When a Cape Coral man was left severely injured in an explosion on his outdoor patio because someone had accidentally left a gas grill turned on, his attorneys felt all signs pointed to a cleaning company that had stopped by the day before.
Plaintiffs attorneys Tom Scolaro and Justin Shapiro had a problem, though. No direct evidence actually proved that a cleaning service staff member had been negligent — meaning, technically, it could have been anyone. The premises liability lawsuit that ensued ultimately hinged on a single deposition, as Scolaro and Shapiro found one witness’s lie boxed the defendant into settling the claims for its $2 million insurance policy limit.
Shapiro and Scolaro, partners at Leesfield Scolaro in Miami, represented plaintiff James Dastra. He hired Sparkle and Shine Cleaning Service of SWFL LLC to professionally clean his house about twice a month, including his propane grill on the patio. Dastra’s complaint claimed their last visit put him in serious danger, alleging one cleaner caused highly-flammable propane to leak and build up by inadvertently leaving a burner knob switched on after cleaning it.
“The next morning, our client goes outside to cook breakfast, he clicks the igniter on his grill, and there’s a massive explosion of flames that results in severe burns,” Shapiro said. But the defendant countered that there was no evidence that ever happened, noting the plaintiff or anyone else who visited his home could have left the grill on. That meant Scolaro and Shapiro had to find a way to rule out alternative theories. First, they hired an expert, who found no gas line or grill defects. Then, they quizzed everyone who had entered Dastra’s house between the cleaners’ visit and the explosion, and all testified they had never touched the grill.
While useful, the evidence still was only circumstantial — until the staff member who cleaned the grill that day was deposed. Scolaro and Shapiro said the cleaner told them she specifically remembered checking the grill was turned off before leaving Dastra’s house. But that directly contradicted a statement Florida Department of Financial Services investigators had obtained from her a year prior, when she said she’d been in a hurry that day and hadn’t double checked. The investigator who interviewed the cleaner confirmed this, according to Shapiro, who found, “It was the lie that doomed this defendant in the case.”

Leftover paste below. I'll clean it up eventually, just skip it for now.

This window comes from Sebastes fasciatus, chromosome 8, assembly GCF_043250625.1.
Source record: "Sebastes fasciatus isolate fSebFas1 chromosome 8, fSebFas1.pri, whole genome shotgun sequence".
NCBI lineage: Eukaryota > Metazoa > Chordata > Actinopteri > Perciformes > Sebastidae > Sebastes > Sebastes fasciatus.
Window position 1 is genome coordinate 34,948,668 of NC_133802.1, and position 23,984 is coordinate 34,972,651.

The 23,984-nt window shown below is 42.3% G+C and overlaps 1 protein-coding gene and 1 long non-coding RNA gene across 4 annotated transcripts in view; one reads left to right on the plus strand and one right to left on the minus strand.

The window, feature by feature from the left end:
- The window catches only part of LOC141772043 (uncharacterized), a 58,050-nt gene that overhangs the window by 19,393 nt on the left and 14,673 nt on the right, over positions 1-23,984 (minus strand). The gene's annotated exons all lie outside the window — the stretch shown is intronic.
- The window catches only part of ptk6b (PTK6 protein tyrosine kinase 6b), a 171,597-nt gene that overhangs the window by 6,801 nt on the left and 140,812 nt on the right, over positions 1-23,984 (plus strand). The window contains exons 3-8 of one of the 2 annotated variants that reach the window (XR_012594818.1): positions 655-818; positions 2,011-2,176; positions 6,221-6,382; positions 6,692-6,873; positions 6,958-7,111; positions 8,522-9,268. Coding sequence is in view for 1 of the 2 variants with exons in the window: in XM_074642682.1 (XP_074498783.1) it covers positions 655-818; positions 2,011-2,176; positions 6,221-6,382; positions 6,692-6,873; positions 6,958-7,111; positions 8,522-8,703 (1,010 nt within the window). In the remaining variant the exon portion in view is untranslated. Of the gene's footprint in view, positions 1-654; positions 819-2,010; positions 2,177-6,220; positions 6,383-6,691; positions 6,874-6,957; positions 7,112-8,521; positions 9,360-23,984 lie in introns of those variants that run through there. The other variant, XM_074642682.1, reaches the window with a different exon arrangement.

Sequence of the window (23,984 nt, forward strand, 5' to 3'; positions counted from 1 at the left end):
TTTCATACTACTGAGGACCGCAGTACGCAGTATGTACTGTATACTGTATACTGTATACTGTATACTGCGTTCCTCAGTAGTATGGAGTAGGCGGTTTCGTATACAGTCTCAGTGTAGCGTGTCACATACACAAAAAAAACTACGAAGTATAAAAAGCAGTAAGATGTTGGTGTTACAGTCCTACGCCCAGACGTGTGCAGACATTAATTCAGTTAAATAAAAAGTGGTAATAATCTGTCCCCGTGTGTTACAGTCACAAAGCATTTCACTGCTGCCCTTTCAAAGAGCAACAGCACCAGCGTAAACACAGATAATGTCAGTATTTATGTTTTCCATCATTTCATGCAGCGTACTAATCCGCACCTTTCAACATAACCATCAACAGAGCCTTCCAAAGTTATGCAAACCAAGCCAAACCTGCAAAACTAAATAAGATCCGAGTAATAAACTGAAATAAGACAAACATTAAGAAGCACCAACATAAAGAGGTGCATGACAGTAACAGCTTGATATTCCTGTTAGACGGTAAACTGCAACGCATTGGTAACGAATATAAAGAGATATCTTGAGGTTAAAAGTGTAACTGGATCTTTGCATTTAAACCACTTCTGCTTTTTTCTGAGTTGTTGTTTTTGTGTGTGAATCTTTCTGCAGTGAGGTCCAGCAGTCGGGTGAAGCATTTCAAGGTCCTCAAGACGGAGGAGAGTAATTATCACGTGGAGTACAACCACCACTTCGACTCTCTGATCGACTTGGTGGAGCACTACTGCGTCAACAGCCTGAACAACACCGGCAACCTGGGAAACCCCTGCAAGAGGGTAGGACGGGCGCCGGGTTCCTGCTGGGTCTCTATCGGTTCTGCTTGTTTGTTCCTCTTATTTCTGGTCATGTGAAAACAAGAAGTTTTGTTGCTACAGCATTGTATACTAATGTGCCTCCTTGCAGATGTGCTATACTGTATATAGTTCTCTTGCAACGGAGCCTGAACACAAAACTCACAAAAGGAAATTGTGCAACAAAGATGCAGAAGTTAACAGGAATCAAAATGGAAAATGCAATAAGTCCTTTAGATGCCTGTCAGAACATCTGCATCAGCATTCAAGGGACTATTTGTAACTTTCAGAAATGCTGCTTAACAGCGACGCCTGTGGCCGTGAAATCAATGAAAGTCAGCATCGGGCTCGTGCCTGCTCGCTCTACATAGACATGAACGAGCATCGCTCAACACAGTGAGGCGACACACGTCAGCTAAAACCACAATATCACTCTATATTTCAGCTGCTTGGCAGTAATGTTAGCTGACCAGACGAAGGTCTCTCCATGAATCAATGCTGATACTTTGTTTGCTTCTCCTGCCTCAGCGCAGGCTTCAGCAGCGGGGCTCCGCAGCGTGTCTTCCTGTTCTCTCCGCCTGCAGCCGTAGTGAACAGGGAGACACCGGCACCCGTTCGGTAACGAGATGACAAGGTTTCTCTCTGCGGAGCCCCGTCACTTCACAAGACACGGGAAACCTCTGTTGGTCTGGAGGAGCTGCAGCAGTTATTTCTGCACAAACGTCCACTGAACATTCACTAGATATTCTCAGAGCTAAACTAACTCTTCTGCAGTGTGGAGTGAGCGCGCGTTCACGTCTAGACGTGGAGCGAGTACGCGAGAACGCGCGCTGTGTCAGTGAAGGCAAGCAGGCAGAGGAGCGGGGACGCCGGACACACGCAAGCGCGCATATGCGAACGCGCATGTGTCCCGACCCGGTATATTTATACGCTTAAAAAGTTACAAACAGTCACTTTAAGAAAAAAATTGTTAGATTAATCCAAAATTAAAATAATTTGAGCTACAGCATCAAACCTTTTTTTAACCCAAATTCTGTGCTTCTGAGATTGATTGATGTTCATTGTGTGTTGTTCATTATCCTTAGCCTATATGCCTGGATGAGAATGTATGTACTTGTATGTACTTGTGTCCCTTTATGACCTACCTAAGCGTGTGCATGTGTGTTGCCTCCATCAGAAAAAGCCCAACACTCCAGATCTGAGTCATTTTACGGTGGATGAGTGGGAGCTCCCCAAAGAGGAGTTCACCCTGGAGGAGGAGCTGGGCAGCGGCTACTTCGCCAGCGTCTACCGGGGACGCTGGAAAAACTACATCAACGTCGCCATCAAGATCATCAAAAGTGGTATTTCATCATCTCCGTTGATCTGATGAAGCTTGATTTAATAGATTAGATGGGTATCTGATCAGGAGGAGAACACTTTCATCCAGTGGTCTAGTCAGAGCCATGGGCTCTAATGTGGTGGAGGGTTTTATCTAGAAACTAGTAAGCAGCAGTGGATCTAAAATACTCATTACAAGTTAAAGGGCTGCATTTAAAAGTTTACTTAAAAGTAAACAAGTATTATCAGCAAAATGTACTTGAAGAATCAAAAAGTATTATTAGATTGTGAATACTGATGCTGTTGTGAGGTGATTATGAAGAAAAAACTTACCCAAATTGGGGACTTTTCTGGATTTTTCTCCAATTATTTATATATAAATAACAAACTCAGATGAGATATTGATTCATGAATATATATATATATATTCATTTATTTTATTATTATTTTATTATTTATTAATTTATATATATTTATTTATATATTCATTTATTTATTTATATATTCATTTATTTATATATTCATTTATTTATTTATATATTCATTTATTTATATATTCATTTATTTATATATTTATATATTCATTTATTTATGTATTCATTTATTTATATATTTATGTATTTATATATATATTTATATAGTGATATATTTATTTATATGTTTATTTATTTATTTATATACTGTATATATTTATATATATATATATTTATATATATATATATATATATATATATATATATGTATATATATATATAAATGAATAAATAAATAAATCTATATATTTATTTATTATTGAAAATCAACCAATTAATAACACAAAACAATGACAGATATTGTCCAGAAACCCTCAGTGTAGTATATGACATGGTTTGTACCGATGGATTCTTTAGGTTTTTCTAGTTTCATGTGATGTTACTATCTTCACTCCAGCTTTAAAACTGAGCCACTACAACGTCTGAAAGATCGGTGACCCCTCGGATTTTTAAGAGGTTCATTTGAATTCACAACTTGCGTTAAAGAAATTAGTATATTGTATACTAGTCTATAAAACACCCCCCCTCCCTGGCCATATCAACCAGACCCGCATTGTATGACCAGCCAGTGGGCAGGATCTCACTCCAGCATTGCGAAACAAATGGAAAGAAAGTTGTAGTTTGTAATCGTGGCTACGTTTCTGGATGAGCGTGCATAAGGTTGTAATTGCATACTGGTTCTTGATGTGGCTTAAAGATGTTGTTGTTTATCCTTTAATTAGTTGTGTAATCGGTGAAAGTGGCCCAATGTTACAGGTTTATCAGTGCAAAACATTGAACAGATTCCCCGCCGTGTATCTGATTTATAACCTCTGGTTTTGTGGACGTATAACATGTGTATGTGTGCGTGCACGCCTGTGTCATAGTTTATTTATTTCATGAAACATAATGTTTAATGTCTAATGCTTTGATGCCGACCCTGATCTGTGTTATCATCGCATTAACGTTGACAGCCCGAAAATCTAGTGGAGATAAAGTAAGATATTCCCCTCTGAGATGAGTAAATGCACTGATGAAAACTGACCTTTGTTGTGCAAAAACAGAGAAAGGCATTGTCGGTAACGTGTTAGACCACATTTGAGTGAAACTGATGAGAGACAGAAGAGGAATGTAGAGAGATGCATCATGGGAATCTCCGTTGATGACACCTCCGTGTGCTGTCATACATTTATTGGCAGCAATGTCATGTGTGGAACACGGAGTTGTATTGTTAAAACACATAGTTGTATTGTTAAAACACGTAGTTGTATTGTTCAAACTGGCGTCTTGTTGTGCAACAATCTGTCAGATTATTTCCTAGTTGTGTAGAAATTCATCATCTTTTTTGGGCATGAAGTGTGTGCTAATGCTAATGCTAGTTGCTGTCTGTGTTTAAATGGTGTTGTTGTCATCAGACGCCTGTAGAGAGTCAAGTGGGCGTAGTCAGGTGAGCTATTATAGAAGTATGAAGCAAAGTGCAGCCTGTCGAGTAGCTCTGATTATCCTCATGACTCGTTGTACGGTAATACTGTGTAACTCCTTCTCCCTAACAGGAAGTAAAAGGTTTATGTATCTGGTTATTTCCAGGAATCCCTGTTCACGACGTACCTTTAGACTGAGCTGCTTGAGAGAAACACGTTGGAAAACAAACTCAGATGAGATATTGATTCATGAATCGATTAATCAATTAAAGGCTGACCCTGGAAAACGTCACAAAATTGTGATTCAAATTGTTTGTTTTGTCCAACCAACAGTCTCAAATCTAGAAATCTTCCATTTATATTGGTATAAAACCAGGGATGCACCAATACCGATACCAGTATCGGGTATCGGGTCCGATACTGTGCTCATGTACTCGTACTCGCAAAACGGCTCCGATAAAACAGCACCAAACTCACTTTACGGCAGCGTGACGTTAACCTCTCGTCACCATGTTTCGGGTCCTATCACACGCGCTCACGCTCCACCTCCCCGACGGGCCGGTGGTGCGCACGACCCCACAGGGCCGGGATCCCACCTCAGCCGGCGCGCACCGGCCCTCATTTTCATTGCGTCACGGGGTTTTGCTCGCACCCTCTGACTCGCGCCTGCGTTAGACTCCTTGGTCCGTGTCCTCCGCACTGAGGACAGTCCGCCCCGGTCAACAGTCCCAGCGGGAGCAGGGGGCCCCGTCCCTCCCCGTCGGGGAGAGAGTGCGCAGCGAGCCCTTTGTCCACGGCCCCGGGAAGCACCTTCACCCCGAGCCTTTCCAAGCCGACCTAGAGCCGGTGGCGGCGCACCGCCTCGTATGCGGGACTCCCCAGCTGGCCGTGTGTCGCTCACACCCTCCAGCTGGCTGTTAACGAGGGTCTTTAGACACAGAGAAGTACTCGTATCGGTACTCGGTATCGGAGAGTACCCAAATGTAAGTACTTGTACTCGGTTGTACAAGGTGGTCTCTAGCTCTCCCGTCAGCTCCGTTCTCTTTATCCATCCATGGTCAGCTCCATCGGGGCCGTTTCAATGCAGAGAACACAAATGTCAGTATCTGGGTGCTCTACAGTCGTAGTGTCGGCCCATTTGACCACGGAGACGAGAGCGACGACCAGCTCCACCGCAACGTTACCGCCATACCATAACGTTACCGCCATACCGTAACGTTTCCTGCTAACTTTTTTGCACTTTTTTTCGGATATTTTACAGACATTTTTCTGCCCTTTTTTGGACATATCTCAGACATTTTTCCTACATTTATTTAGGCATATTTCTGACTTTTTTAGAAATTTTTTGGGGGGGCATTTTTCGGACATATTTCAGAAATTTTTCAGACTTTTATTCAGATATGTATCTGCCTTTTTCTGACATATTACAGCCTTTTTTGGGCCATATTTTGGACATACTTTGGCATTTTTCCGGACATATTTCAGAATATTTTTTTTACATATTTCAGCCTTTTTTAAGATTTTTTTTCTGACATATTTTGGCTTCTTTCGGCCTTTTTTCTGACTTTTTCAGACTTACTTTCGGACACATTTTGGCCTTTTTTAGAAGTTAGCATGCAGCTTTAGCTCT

In Scolaro’s view, it’s the kind of whopper that defendants usually can’t overcome at trial. “This is almost like a math equation. When negligence plus a lying defendant equals policy limits,” Scolaro said. “Maybe they would have gotten away with, ‘I don’t remember.’ But to affirmatively try and change the facts to not only, ‘No, I don’t remember,’ to be completely opposite? Oh, you’re just asking for a beating at that point.” Julie Ireland and Audrey Fisher of Cole, Scott & Kissane’s Fort Myers and Bonita Springs offices represented Sparkle and Shine. They did not immediately respond to a request for comment. The settlement didn’t include an admission of liability by the defendant.
Jurisdiction was also an issue for the plaintiffs, as the suit was destined for the conservative realm of Lee County, typically home to less-generous jurors than South Florida. “Lee County is a very conservative jurisdiction that does not routinely value cases where we would like them to,” Scolaro said. “That, to me, was probably the biggest challenge—letting our defense attorney and adjuster know that these facts, these lies, these play anywhere, whether it be Miami-Dade County, Lee County or Timbuktu.” The defendant’s Miami-based insurer, Hiscox Business Insurance, agreed to pay its full policy limit of $2 million, which Scolaro said offered a lesson about preparation. “Be very diligent on your investigations,” Scolaro said. “Drill down on all the facts, get all the documents and know what the answers are, or should be, before you even take the deposition.” Lee Circuit Judge James R. Shenko presided over the litigation.
By Raychel Lean – South Florida litigation Reporter for the Daily Business Review.
Reprinted with permission from the 1/26/21 edition
of the DAILY BUSINESS REVIEW ©
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